This is the flip side of narco economics. Robert splurged on lawyers, got his assets seized, and served close to a decade in federal prison. Yet after he got out, he went back into the trade, moving ganja and a little cocaine with a new generation of Mexican traffickers. This time, he kept a lower profile, shifting smaller amounts to stay off the radar. He carried on past middle age, through marriages and divorces, booms and busts, through the end of the Cold War and the opening of democracy across the Americas. By the time he hit his sixties, he suffered from chronic asthma and heart disease. And he was still smuggling weed.
When Robert started trafficking drugs, his Mexican colleagues were a handful of growers and smugglers earning chump change. They needed Americans like him to get into the market. But over the decades, the narco trafficking networks grew into an industry that is worth tens of billions of dollars and stretches from Mexico into the Caribbean to Colombia to Brazil. Mexican gangsters transformed into cartels and established their own people stateside, often their family members. Two of their biggest distributors were the Chicago-born twin sons of a Durango heroin king. While Robert had been a big shot back in the day, he fell to the position of a small-time smuggler.
South of the border, the cartels spent their billions building armies of assassins who carry out massacres comparable to those in war zones and outgun police. They have diversified from drugs to a portfolio of crimes including extortion, kidnapping, theft of crude oil, and even wildcat mining. And they have grown to control the governments of entire cities and states in Latin America.
"Back in the old days, it was nothing like this," Robert says. "They were just smugglers. Now they prey on their communities. They have become too powerful. And many of the young guys working for them are crazy fucking killers who are high on crystal meth. You can't deal with these people."
I ask Robert if he feels guilty about pumping these organizations with cash year after year. They could never have gotten so big without working with Americans.
He looks into his glass for a while and sighs. "It is just business," he says. "They should have legalized many of these drugs a long time ago."
Some months after I interview him, Robert is arrested again, driving over the border with a trunk full of ganja. He is sixty-eight. He spends four months in prison, pleads guilty, and is given supervised release on time served and medical grounds. He tells the judge his trafficking career is over.
Flip from El Paso over the Rio Grande and fourteen hundred miles south onto a hillside in southern Mexico. I am in the mountains in the state of Guerrero, close to where traffickers grow marijuana and produce heroin. The fate of these hills is locked with that of smugglers in Texas and drug users across America by the pretty green and pink plants here. It's the domain of a cartel called Guerreros Unidos, or Warriors United, a small but deadly splinter of an older trafficking network. The hill is beautiful, thick with pine trees and bright orange flowers. Strange crickets jump on the earth, and exquisite butterflies arc through the air.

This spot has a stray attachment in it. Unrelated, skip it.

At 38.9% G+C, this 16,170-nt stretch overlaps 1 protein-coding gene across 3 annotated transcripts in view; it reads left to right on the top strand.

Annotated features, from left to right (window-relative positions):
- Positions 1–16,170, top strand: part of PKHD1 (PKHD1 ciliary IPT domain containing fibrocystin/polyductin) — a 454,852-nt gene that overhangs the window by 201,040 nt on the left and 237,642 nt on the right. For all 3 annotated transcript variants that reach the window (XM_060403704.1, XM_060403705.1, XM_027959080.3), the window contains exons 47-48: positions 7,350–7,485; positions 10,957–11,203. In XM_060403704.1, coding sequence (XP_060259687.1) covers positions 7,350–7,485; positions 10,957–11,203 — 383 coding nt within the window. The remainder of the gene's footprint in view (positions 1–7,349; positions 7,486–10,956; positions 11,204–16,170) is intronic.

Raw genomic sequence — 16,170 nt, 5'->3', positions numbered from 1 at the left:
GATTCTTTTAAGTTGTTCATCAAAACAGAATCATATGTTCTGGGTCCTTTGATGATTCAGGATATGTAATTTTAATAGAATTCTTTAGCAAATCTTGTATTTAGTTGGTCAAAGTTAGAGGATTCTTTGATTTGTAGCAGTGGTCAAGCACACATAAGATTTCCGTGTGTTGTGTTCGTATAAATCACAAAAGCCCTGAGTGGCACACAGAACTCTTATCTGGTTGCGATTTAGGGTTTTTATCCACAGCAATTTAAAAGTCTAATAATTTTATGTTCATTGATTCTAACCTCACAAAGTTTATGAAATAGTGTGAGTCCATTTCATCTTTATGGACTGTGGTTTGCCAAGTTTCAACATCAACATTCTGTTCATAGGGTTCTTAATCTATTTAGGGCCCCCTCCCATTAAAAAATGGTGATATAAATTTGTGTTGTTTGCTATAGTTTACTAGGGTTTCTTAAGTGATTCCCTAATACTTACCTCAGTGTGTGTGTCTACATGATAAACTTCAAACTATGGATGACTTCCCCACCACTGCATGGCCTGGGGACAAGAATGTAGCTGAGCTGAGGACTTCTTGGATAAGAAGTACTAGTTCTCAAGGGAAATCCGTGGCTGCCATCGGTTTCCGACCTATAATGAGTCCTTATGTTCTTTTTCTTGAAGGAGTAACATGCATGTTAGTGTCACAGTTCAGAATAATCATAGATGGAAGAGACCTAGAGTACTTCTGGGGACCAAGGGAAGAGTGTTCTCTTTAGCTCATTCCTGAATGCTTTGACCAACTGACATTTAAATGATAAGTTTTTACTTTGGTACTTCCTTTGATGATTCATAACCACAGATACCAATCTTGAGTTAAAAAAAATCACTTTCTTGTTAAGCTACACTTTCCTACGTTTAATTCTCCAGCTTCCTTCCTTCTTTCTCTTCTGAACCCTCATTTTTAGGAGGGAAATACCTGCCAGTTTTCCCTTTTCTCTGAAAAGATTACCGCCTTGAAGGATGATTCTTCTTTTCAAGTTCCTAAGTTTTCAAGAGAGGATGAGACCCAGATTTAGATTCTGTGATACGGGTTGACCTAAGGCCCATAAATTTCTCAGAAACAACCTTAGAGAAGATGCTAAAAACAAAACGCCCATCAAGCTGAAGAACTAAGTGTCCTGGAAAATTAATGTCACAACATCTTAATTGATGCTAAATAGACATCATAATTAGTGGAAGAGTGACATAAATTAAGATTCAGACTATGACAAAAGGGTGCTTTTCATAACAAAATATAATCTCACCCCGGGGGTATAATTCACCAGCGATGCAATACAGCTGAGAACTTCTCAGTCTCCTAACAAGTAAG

The smell of death is overwhelming. It's like walking into a butcher's shop stuffed with decaying meat; putrid, yet somehow a little sweet. While I would describe the smell as sickening, it's not noxious. It's a movie cliché that people throw up when they see or smell corpses. That doesn't happen in real life. Corpses don't make you physically nauseous. The sickness is deep down, more an emotional repulsion. It's the smell and sight of our own mortality.
The stench of rotting human flesh is all over this hill from a series of pits where police and soldiers are pulling out corpses. They are dank, maggot-ridden holes that the victims probably dug themselves. The corpses are charred, mutilated, decomposed.
In Mexico, they call this a narcofosa, or drug trafficking grave. But many of the victims here are neither drug traffickers nor police officers, nor in any way connected to the world of narcotics. They are shopkeepers, laborers, students who somehow ran afoul of the Warriors' criminal empire. The troops dig up thirty corpses on this site, near the town of Iguala. And it's just one of a series of narcofosas dotting these hills.
Residents in close-by shacks describe in hushed voices how the Warriors brought their victims here. They would come at night in convoys of pickups, openly holding Kalashnikov rifles to their terrified hostages. Often they were with police officers. The Warriors were alleged to control most of the Iguala police force as well as the town's mayor and his wife.
Some of the corpses have been here for months, but no one came searching — until an atrocity that made world headlines. On September 26, 2014, Iguala's police and their colleagues, the Warrior gunmen, attacked student teachers, killing three and abducting forty-three.
The global media finally learned where Iguala was. How could forty-three students disappear off the face of the earth? It sounded like Boko Haram in Nigeria kidnapping schoolchildren, but this was right next to the United States. Thousands of troops poured in, uncovering mass graves like the one that I am standing in. But they still couldn't find the students.
After more than a month, they followed the trail to a garbage dump ten miles away. Mexico's attorney general said the Warriors murdered the forty-three there, burning their corpses on a huge bonfire with wood, tires, and diesel and throwing the remains into the nearby river San Juan. Police found charred bones in a bag, which was allegedly in the river, and sent them to a laboratory in Austria. It confirmed that the DNA in a bone fragment matched that of one of the disappeared.